Eight months after Satya, he appeared in Varma’s three-character psychological thriller Kaun? His wheedling insurance salesman makes an entry 20 minutes in, after we’ve seen a jumpy Urmila Matondkar alone at home on a rainy night, watching a news flash about a serial killer on the loose. Bajpayee takes credit for introducing comic tones into what had been, on paper, a serious part. His aim, he says, was to maintain a balance of “annoying and suspicious”—enough to break the tension, but not so relaxed that the audience stop believing he could be the killer. It’s a lovely bit of horror film acting: rapid-fire line delivery, unblinking eyes, tense, high giggle.
Later that year, Bajpayee headlined a film for the first time, in Shool, directed by Varma’s former assistant E. Nivas and written by Kashyap. This time, there was no trace of levity in his performance. If one were to crown the angriest Hindi film character ever, Samar Pratap Singh would be in a dead heat with Om Puri’s tortured cop in Ardh Satya. Shool was a fairly standard honest-man-against-broken-system drama, but was elevated by the specificity of the writing and the rural Bihar setting, and by Bajpayee’s volcanic performance. “I knew that if I don’t maintain the intensity, this film will fall flat,” he says. “If you see the film, even if I smile a little bit, I wipe it off immediately.” Staying in character took a toll on him; months after the shoot, he was snapping at people and having nightmares.
Over the next two years, Bajpayee continued to subvert expectations. In 2000, he was the shy, soft-spoken Ram Saran Pandey in Hansal Mehta’s Dil Pe Mat Le Yaar!!. The film went largely unnoticed, but seen now, it feels like one of his most personal performances; one can imagine him drawing on his memories as a migrant to Mumbai (Pandey is from Jaunpur, Uttar Pradesh) and the culture shock he experienced. The following year, he got a chance to appear alongside Bachchan in Rakeysh Omprakash Mehra’s Aks. Playing a psychopath who, midway through the film, enters the body of Bachchan’s upright police officer, allowed Bajpayee to go boldly over the top; he seemed thrilled when I told him I thought his performance predicted Heath Ledger’s as The Joker in The Dark Knight. Three years later, he won a Special Jury National Award for his performance as Rashid in the partition drama Pinjar.
Then, just when it all seemed to be going so well, it started slipping. Unwilling to play another villain, he told his friend Tigmanshu Dhulia to cast Irrfan Khan in Haasil. He lobbied for the lead in Maqbool, Vishal Bhardwaj’s adaptation of Macbeth, but Bhardwaj (another friend from DU) decided to go with Khan. Films such as Fareb, Bewafaa and Inteqam came and went, making little if any impression on the public. 1971—a little-seen, underrated army drama—was a bright spot, but by 2007 the actor had, by his own admission, “disappeared”. A shoulder injury kept him out of action for a year. Worse was to follow: Money Hai Toh Honey Hai, Acid Factory, Jail.
The kind of cinema Satya had helped foster was now gathering steam, but Bajpayee wasn’t a part of it. “All these directors were coming up—Vishal Bhardwaj, Dibakar Banerjee, Anurag Kashyap, Imtiaz Ali—but because of my failures and some wrong choices I made, I was down and out,” he says. Yet, he remained calm, waited for that one special role to come along. Supporting turns in Prakash Jha’s message-driven multi-starrers Raajneeti and Aarakshan kept him in the public eye. Then, one night, Kashyap called and asked him if he’d come over and listen to an idea.
Chhabra, casting director on Gangs of Wasseypur, recalled how Bajpayee’s name was being thrown around from the beginning for the gangster Sardar Khan. “It was his space, his style, his language,” he says. “The combination was right.” Bajpayee felt so too and joined the production. He also agreed to a drastically altered new look, agreeing to go bald for the role—Kashyap felt it would help deepen the character’s sexual aura.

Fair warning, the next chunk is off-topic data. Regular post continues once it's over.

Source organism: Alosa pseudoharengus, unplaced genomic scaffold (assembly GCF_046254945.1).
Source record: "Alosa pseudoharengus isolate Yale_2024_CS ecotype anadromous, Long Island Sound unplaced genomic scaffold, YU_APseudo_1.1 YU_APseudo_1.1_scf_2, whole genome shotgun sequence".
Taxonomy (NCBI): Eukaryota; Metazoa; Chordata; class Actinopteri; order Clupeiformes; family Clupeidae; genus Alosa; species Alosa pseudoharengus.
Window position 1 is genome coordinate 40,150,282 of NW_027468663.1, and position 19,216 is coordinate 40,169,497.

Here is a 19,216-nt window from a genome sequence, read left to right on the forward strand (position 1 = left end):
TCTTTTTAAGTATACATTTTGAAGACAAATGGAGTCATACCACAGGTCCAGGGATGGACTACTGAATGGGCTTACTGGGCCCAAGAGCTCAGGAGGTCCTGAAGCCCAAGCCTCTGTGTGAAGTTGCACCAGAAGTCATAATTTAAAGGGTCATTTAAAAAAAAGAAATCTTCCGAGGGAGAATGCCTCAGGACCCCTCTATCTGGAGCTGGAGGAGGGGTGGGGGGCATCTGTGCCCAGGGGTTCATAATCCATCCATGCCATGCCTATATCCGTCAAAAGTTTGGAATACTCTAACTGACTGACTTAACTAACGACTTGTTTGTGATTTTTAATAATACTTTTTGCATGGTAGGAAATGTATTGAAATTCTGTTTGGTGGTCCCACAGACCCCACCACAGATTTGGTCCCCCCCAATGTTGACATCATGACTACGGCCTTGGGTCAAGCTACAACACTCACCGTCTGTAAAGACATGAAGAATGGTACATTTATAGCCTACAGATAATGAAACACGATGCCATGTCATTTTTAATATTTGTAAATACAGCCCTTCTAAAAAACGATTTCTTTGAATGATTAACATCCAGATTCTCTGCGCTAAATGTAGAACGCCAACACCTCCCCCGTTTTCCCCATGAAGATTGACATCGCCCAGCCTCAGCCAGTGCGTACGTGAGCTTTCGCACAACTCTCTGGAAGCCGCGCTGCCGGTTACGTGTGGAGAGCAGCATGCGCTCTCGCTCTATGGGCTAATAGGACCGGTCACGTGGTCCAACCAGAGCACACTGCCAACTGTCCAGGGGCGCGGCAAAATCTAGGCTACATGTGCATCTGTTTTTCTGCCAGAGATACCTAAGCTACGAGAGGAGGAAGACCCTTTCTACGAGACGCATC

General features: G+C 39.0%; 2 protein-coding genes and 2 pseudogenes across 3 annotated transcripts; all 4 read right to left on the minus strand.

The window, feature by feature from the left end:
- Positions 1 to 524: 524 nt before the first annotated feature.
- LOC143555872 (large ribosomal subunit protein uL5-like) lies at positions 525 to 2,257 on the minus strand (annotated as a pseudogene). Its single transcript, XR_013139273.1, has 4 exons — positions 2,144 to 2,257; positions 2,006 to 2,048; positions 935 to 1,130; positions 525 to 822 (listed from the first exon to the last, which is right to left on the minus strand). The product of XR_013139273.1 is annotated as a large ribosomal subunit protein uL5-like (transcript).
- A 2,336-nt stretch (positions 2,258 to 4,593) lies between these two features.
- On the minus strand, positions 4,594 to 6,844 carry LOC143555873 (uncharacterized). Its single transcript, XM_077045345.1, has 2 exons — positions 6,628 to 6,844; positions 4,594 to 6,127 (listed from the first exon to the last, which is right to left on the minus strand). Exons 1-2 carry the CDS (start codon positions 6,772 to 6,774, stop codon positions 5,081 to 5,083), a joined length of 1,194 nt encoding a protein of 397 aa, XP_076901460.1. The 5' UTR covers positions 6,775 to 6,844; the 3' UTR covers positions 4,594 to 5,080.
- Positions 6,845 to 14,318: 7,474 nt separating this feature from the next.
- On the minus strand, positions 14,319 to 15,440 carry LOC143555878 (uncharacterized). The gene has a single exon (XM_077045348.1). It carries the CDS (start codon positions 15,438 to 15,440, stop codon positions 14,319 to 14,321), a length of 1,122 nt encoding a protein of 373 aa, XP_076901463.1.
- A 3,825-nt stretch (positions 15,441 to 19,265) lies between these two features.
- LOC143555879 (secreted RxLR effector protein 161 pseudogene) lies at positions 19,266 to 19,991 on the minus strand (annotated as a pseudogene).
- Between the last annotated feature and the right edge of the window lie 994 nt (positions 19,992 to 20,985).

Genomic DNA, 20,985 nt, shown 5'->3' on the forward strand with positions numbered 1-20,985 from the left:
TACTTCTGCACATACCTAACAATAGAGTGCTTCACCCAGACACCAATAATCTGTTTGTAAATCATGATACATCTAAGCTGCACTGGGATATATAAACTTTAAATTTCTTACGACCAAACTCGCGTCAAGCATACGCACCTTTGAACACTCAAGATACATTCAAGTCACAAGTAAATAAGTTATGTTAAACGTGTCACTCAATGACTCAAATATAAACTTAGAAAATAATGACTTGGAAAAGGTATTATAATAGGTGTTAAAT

If Bheeku Mhatre is the ego, Sardar Khan is the id: a repository of barely suppressed urges, both sexual and violent. Considering he’s such a reprobate, it’s also a strangely beautiful performance, with Bajpayee prowling the screen like a panther, speaking in a musical Bihari drawl, getting leered at like some six-pack-sporting hero while sporting a langot in the "O Womaniya" song sequence. The film was the big critical success of 2012. Just like that, everyone was talking about Bajpayee again. Later that year, he appeared in Chittagong as the schoolteacher and revolutionary Surya Sen. One of his students in the film was Siddiqui, who had appeared onscreen with him for all of 90 seconds in Shool more than a decade ago. Another was Rajkummar Rao, who told me that one of his main reasons for doing the film was that he’d get to work with Bajpayee.
I ask Bajpayee if he feels he paved the way for actors like these. “I don’t know about that,” he says, “but I would say I’ve taken the brunt. I’ve accepted loads of criticism and sacrificed so much money to do what I wanted to do—which, in a very small way, contributed to making things easy for my kind of actors.” He’s bullish about the kind of work that’s being done on the edges of the mainstream today, even if the new indie directors seem to think of Siddiqui or Khan more readily than they do of him. After the two Wasseypur films, one might have expected the quality of offers to improve appreciably, but there haven’t been any overwhelming indications of this. His one notable release since Wasseypur (unless one counts Satyagraha or Tevar) was Neeraj Pandey’s smart crime comedy Special 26. In the same time, Siddiqui has been in Monsoon Shootout, Badlapur, Liar’s Dice and Haraamkhor; Khan in The Lunchbox, Life of Pi, Piku and Talvar; Sanjay Mishra in Ankhon Dekhi and Masaan. “I’ve been saying no to roles for the past six months,” Bajpayee admits, “which is not a very good sign.”
Aligarh’s theatrical release in February will serve as yet another reminder to audiences and film-makers of Bajpayee’s range and commitment. He has four other projects in various stages of completion—Soumendra Padhi’s Duronto, Neeraj Pandey’s Saat Uchakkey, Mukul Abhyankar’s Missing and Rajesh Pillai’s Traffic—and is hoping at least a couple release this year. Though Bajpayee says the thought of hiring an agent in Los Angeles somehow makes him feel tired, Chhabra says that a Hollywood project is on the cards. He’d like to return to the stage someday, but for now he seems content to do what he’s always done: remain picky, keep calm and wait on a good part.
This piece appeared in Mint Lounge. You can read that version here.